We woke up the next morning to sleet and jaw-achingly freezing wind. The one saving grace was that we’d booked a cosy cabin for when they arrived. We toughed it out for a couple of nights in the van, and excitedly headed out to an internet cafe to check that they’d got to Buenos Aires. They hadn’t – they were still in Miami. Extreme weather had also hit large parts of north-east Argentina and beyond, and flights into BA had been cancelled. Bugger.
Thereafter followed three days of crackly Facetime calls, emails, texts, visits to airline offices, taxis to and from airports, hotel searches and a several bouts of frustrated swearing.
After the Miami delay everything, including hotel and connecting flight to San Martin, was shunted back 24 hours. They finally arrived in BA and had to overnight there before the next flight. We checked into the cabin without them, and rattled around, tried to be patient. The next morning we were getting ready for their arrival when Jeremy looked online at their flight status: CANCELLED. Buggeration!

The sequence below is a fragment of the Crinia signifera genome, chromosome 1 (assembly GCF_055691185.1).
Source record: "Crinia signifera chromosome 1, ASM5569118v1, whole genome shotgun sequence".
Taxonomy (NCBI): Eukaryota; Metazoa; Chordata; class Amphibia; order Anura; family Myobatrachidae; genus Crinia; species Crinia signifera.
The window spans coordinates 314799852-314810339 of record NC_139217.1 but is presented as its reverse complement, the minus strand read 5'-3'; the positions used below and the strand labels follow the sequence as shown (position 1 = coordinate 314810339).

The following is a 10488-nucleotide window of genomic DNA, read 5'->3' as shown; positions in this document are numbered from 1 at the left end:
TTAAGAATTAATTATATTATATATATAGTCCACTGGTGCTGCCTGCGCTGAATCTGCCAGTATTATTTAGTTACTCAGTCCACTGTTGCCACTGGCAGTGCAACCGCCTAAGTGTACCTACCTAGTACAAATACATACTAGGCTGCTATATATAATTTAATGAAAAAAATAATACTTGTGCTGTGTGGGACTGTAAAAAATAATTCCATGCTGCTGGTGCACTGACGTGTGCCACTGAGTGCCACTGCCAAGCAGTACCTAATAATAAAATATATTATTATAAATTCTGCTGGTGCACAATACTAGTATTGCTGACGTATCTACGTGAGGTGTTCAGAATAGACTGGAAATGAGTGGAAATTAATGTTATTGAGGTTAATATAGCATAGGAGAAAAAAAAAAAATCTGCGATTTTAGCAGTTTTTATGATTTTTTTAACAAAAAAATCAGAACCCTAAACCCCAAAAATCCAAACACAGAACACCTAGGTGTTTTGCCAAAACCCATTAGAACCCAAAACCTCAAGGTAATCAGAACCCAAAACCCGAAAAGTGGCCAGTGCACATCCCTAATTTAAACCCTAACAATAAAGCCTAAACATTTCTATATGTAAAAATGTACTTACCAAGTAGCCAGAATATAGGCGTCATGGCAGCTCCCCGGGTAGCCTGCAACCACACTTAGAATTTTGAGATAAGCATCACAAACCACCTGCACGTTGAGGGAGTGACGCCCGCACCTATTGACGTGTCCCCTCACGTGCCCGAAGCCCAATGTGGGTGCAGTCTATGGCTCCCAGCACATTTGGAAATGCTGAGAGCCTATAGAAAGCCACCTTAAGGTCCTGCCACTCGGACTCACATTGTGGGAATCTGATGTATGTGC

There’s only one flight a day to San Martin, and the bad weather was making it impossible for it to land. Despite the equally bad forecast, the airline re-booked passengers onto the next day’s flight. It was obvious that would be cancelled too (and, in the event, it was).
The parents were getting pretty stressed. “I’m not sure we’ll even make it there til next week,” said dad, before threatening to hire a car and drive the 1,000 miles instead. To add to their woes, they trudged back to central BA from the airport to find that their hotel, and the next seven they tried, was fully booked.